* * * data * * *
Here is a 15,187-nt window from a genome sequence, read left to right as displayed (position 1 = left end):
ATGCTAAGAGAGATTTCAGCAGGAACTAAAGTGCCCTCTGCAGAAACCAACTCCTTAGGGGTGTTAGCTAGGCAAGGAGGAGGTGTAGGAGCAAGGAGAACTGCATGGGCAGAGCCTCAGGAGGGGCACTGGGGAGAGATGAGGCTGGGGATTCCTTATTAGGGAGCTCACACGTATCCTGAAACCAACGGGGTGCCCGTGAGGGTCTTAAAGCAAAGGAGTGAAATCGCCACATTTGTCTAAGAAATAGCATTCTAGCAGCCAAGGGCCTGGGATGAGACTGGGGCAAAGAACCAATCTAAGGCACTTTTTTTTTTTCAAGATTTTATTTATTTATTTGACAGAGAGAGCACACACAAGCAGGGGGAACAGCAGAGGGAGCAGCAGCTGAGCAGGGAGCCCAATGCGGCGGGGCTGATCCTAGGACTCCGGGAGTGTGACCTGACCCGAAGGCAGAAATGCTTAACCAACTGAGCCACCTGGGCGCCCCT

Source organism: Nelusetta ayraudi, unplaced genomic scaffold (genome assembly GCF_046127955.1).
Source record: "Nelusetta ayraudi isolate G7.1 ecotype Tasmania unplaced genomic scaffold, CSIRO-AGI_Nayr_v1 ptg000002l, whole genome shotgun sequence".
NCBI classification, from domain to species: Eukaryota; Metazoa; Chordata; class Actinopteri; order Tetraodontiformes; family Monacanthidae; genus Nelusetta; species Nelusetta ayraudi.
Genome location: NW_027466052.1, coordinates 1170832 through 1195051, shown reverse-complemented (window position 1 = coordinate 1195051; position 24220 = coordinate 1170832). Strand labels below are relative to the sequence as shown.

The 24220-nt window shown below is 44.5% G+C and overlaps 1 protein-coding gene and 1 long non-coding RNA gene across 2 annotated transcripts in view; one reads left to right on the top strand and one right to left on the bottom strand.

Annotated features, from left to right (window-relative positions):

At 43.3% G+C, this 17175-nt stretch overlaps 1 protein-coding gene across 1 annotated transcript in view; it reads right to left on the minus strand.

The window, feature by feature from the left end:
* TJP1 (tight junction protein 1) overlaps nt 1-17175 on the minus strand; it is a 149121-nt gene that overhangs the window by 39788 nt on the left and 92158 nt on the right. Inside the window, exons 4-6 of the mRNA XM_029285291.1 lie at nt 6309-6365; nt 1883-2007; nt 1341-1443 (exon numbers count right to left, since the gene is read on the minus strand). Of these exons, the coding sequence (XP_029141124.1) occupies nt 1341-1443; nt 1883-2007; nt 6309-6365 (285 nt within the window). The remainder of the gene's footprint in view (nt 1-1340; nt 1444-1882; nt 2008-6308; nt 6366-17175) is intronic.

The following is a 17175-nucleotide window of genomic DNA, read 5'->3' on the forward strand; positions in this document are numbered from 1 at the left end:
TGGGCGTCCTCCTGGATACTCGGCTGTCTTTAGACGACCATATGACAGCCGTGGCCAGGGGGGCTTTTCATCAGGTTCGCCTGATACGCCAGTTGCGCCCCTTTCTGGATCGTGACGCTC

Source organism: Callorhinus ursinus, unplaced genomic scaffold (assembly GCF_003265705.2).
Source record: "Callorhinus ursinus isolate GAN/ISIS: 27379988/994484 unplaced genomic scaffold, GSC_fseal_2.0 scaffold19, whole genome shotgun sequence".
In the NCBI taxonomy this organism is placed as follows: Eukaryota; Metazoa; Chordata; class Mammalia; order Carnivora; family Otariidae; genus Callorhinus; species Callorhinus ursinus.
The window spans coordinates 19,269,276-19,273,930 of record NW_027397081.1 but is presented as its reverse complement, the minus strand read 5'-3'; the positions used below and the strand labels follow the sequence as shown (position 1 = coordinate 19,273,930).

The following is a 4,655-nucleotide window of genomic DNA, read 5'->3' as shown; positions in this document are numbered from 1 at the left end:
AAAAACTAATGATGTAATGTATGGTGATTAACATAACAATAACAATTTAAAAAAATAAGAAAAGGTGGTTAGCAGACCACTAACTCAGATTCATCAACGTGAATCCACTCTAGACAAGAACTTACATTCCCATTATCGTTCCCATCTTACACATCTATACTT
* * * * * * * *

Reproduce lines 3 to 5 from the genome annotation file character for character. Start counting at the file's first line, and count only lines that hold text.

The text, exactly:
Source organism: Nelusetta ayraudi, unplaced genomic scaffold (genome assembly GCF_046127955.1).
Source record: "Nelusetta ayraudi isolate G7.1 ecotype Tasmania unplaced genomic scaffold, CSIRO-AGI_Nayr_v1 ptg000002l, whole genome shotgun sequence".
NCBI classification, from domain to species: Eukaryota; Metazoa; Chordata; class Actinopteri; order Tetraodontiformes; family Monacanthidae; genus Nelusetta; species Nelusetta ayraudi.